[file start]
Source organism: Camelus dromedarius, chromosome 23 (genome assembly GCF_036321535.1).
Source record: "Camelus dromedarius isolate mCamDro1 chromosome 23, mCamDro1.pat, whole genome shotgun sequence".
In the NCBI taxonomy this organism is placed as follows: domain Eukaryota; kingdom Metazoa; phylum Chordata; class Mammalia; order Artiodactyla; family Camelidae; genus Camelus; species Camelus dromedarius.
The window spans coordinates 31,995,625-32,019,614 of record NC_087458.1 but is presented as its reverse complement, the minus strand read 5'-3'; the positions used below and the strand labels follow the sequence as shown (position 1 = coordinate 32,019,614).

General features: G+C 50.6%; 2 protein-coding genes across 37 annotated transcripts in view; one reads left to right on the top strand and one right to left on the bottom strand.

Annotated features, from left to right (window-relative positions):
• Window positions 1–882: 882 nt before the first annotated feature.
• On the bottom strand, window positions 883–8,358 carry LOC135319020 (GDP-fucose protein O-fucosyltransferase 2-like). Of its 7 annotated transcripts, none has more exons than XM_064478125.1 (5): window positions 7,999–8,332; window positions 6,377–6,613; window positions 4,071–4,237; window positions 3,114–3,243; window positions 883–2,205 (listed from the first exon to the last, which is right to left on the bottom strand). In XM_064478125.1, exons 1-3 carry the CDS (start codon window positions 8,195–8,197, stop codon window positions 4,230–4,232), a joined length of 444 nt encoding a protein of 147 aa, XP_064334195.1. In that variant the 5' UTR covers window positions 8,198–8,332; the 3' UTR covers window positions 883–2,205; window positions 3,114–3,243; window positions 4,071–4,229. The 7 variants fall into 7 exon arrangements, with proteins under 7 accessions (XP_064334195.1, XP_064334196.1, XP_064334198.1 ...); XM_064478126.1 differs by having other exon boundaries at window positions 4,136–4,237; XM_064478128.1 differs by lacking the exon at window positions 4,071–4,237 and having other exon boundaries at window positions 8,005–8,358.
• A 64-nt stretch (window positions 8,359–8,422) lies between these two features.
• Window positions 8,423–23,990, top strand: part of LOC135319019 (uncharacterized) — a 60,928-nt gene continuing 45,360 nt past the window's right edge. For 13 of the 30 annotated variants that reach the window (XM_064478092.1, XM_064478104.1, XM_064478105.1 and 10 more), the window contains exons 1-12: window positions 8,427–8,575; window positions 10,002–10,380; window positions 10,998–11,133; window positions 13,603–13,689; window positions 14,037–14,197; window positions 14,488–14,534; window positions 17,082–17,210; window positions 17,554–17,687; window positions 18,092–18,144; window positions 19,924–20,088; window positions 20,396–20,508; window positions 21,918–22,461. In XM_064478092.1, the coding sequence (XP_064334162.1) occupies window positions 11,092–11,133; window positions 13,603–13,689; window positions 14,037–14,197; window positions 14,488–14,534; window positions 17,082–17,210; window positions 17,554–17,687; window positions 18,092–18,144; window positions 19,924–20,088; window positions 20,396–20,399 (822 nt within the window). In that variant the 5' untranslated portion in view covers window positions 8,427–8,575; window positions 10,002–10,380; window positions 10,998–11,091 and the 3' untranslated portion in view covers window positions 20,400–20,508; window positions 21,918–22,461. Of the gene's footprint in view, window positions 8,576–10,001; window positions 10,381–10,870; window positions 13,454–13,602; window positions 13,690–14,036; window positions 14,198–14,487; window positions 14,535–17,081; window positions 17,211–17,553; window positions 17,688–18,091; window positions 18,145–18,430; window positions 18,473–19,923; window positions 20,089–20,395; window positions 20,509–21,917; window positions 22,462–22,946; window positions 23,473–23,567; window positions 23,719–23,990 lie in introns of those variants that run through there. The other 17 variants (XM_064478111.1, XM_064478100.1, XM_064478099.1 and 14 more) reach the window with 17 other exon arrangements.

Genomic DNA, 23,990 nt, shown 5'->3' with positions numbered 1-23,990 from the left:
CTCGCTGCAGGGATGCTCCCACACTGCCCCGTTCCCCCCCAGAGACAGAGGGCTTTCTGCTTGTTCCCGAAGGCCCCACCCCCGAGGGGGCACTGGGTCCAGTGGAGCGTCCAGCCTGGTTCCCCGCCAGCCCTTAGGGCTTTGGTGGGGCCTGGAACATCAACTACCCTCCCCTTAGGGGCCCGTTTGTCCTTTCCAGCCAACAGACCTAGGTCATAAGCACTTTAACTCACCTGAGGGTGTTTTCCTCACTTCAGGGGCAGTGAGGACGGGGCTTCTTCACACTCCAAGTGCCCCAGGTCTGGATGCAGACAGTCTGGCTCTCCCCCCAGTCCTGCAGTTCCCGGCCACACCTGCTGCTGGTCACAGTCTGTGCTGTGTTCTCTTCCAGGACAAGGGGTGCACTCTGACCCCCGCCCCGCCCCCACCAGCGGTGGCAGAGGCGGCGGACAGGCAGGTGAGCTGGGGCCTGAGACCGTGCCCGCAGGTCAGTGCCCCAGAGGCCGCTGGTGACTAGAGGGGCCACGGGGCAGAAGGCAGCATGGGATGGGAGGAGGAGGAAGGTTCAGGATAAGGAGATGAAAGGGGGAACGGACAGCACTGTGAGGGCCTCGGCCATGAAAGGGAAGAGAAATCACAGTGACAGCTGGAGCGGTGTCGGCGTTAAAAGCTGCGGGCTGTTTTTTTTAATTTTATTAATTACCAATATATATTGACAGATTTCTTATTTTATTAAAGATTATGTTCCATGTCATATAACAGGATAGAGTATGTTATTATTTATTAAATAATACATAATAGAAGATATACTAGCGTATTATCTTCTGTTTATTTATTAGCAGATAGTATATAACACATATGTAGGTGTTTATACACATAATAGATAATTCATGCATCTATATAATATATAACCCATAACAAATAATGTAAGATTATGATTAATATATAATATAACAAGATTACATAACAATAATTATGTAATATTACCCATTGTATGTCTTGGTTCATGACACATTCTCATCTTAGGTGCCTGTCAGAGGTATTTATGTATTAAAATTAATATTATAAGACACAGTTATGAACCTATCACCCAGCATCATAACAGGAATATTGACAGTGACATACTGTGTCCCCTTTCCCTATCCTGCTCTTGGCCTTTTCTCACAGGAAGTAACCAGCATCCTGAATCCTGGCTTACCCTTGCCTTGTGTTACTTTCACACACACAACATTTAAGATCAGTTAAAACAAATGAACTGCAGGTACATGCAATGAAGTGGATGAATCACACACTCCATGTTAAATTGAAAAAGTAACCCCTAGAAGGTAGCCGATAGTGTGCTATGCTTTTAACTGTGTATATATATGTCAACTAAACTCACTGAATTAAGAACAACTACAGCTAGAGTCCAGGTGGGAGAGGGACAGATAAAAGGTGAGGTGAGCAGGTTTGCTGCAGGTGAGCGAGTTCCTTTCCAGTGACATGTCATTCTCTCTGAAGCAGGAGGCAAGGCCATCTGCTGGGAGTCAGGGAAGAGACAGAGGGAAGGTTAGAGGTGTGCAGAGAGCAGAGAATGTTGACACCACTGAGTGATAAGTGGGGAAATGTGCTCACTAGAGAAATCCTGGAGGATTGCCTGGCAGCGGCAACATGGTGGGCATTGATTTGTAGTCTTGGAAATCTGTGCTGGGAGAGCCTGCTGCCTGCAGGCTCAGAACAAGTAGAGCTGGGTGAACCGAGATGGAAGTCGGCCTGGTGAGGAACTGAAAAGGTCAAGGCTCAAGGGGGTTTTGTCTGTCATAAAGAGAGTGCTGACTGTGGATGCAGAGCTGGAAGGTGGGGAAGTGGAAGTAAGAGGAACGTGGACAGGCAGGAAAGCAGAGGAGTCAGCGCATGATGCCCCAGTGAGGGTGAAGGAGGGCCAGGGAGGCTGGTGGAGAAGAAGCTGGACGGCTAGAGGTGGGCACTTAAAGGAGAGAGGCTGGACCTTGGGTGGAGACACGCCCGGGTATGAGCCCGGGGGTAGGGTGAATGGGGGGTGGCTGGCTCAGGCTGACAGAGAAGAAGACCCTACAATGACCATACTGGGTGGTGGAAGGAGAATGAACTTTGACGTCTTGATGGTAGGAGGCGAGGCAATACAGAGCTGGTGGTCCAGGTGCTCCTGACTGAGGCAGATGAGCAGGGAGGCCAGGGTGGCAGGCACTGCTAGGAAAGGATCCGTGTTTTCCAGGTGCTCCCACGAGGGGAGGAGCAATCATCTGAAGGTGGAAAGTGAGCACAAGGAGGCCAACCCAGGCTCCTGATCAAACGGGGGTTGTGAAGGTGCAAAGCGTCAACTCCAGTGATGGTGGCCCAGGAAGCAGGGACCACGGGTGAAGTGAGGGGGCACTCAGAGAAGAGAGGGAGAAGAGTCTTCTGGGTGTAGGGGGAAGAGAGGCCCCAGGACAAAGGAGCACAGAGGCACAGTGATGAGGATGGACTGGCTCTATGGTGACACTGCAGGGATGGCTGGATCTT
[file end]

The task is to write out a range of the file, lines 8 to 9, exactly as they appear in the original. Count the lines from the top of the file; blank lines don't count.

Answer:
• On the bottom strand, window positions 883–8,358 carry LOC135319020 (GDP-fucose protein O-fucosyltransferase 2-like). Of its 7 annotated transcripts, none has more exons than XM_064478125.1 (5): window positions 7,999–8,332; window positions 6,377–6,613; window positions 4,071–4,237; window positions 3,114–3,243; window positions 883–2,205 (listed from the first exon to the last, which is right to left on the bottom strand). In XM_064478125.1, exons 1-3 carry the CDS (start codon window positions 8,195–8,197, stop codon window positions 4,230–4,232), a joined length of 444 nt encoding a protein of 147 aa, XP_064334195.1. In that variant the 5' UTR covers window positions 8,198–8,332; the 3' UTR covers window positions 883–2,205; window positions 3,114–3,243; window positions 4,071–4,229. The 7 variants fall into 7 exon arrangements, with proteins under 7 accessions (XP_064334195.1, XP_064334196.1, XP_064334198.1 ...); XM_064478126.1 differs by having other exon boundaries at window positions 4,136–4,237; XM_064478128.1 differs by lacking the exon at window positions 4,071–4,237 and having other exon boundaries at window positions 8,005–8,358.
• A 64-nt stretch (window positions 8,359–8,422) lies between these two features.